GO IN DEPTH

Reaction Time 1: How Fast Are You?

What You Need

Materials

  • Rulers, meter sticks, or yard sticks
 
Reaction Time 1: How Fast Are You?

Purpose

To identify ways in which experience and practice allow humans to learn new skills, using activities that test reaction time as examples.


Context

This lesson is the first of a two-part series that encourages students to think about their own learning and the strategies that best help them learn new skills and ideas. Research suggests that students' ideas about learning are resistant to change, and that students should have many opportunities to think about what they have learned, how they have learned it, and to document their learning. (Benchmarks for Science Literacy, p. 345.)

In Reaction Time 1: How Fast Are You?, students engage in two online reaction-time tests. They track their progress, taking note of any strategies that help them improve their performance. This lesson takes a small step toward the broader learning goal described above; it encourages students to think about their learning and illustrates that skills, when practiced, can become automatic.

In Reaction Time 2: Zap!, students build upon what they have already learned by participating in another online reaction-time activity—this one testing their visual and auditory abilities (both separately and together). As they play the game and record their reaction times, they quickly learn that there are very different skills and strategies involved in reacting to something when seeing and listening are required. Nevertheless, they also learn that greater self-awareness, strategy development, and ongoing practice of these skills can improve their visual and auditory reaction times—and, ultimately, their survival and success in life. 


Planning Ahead

Preview the two computer-based reaction time activities used in this lesson:


Motivation

The goal of the Motivation is to get students to think about an instance in which they have had to react quickly. One way to do this is by actually eliciting a quick reaction from students and then discussing it. For example, you could throw an object (e.g., ball, beanbag) into a group of students, catching them off-guard, or you could drop a book or make a loud noise.

Lead a general discussion of reaction time, asking students the following questions:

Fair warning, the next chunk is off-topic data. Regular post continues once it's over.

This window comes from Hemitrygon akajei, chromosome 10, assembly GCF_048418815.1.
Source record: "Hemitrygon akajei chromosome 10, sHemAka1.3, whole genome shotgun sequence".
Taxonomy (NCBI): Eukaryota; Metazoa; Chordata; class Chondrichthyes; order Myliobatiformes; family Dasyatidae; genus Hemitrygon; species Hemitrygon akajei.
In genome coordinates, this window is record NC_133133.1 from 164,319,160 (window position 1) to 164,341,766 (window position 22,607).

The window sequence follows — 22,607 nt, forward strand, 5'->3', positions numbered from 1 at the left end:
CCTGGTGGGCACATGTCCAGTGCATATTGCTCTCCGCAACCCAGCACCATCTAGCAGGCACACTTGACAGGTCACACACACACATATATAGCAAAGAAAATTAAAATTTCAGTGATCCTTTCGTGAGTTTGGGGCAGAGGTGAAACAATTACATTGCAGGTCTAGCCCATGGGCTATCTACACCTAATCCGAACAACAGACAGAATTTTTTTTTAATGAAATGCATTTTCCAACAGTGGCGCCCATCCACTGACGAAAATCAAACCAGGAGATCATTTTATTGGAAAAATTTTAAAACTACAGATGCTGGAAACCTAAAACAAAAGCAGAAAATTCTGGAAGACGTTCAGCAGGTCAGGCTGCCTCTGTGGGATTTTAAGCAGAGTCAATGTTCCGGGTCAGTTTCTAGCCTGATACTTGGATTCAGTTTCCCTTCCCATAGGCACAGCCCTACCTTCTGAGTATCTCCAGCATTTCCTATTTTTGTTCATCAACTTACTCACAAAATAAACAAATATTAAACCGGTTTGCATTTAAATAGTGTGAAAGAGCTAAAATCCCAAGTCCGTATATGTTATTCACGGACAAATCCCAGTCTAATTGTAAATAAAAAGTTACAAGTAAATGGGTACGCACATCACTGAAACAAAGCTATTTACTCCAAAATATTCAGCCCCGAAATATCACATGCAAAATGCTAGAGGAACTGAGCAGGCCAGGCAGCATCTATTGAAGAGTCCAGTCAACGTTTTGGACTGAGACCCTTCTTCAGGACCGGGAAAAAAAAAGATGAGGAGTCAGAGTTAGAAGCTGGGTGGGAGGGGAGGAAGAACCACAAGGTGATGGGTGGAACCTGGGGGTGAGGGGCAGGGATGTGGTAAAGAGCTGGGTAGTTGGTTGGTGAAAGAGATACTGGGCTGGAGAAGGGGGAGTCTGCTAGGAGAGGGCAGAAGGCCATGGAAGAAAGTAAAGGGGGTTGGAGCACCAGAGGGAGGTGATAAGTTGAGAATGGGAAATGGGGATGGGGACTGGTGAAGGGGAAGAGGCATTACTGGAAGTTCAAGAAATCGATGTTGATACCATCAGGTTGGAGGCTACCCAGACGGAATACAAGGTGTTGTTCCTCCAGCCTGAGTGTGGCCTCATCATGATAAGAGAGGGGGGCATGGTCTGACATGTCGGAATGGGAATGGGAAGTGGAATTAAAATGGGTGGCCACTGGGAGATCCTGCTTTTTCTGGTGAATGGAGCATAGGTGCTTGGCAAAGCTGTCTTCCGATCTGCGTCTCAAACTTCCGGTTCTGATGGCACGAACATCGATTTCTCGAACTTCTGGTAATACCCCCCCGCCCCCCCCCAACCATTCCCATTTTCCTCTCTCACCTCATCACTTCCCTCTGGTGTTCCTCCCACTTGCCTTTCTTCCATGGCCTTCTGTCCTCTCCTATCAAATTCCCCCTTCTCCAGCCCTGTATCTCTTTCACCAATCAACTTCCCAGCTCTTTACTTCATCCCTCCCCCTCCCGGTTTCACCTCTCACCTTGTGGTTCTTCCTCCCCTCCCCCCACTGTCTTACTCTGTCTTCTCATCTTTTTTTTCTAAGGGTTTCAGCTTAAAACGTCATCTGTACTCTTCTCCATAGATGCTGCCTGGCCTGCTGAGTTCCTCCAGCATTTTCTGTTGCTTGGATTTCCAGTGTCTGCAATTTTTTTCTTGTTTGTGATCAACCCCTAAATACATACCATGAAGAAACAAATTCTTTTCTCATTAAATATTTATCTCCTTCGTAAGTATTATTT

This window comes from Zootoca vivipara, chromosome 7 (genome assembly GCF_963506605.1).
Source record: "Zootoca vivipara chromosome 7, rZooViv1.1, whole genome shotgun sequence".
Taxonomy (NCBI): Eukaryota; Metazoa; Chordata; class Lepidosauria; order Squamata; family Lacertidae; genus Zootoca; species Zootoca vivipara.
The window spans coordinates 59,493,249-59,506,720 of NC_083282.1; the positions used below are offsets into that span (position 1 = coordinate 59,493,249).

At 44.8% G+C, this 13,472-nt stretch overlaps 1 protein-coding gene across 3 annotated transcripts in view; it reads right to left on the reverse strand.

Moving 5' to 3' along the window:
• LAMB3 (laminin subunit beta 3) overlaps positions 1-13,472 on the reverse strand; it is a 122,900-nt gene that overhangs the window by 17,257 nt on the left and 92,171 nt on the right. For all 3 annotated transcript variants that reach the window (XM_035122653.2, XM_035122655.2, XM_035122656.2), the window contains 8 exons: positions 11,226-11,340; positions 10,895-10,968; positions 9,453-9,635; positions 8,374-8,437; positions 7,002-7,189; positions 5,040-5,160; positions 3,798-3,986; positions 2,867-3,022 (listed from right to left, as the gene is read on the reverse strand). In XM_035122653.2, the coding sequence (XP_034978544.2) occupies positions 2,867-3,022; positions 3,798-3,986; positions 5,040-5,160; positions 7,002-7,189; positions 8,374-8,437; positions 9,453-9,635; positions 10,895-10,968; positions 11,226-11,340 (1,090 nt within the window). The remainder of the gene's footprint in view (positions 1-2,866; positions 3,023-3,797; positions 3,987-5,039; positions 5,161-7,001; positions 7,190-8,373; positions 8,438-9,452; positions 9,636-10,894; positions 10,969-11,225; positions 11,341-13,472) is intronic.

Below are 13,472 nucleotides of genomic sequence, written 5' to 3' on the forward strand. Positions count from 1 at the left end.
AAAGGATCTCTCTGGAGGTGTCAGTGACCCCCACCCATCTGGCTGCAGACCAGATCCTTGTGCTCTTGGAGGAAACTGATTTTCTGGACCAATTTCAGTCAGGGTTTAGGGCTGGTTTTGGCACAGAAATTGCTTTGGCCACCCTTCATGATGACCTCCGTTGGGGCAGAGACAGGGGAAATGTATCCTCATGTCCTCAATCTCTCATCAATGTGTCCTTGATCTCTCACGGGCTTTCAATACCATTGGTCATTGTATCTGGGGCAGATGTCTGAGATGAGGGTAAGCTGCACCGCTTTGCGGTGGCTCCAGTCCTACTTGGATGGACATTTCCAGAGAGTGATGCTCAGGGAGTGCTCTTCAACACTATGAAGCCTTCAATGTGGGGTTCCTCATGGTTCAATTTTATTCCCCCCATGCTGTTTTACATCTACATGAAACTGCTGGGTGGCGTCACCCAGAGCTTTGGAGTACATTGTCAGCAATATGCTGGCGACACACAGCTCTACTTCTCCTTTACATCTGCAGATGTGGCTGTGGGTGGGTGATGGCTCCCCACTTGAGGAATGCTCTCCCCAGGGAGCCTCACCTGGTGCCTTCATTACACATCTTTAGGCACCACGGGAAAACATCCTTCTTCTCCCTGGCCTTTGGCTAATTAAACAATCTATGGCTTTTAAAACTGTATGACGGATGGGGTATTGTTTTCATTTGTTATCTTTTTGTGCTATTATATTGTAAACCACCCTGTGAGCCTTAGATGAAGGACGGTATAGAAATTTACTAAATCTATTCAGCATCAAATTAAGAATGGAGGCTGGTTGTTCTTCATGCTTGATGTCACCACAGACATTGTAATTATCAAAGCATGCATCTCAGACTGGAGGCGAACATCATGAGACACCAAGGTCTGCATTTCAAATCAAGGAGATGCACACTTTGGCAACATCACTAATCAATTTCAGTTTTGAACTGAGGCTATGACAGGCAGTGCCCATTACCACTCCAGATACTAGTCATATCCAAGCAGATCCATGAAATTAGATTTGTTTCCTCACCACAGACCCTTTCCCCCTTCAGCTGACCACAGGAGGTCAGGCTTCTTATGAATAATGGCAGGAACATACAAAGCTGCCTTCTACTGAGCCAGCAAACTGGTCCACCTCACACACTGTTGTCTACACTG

• When else have you had to react quickly in a situation?
  • How did you handle it?
  • How did you feel?

Tell students that in this lesson they will test their reaction time by playing two games on the computer. The goal is to improve reaction time, recording any strategies used to help improve speed.


Development

In this section of the lesson, students will work in groups to play two reaction-time games on the computer. It would be ideal for students to work in pairs, but you should divide students into groups according to how many computers are available.

As instructed on the Reaction Time student esheet, have students go to the Exploratorium's Fastball Reaction Time activity. Have students work in groups to play the game. One student should bat, while the other records the batter's response times on the batter's Reaction Time Data Sheet. Each student should bat ten times in a row.

After all students finish batting, have them analyze their results to see how their reaction times changed over the course of the ten trials, including answering the analysis question on the student sheet.

If appropriate for your students, they could make a line graph (reaction time vs. trial) to notice patterns over time.

Ask students these questions:

  • Were you able to react in time to hit the fastball?
  • How did your response time change as you progressed through the ten trials?
  • What strategies did you use to improve your response time? (For example, students might notice that they positioned themselves differently; tried using a counting strategy; used a different hand; positioned their hand differently on the mouse; were more alert; eliminated a distraction; or watched someone else do the activity.)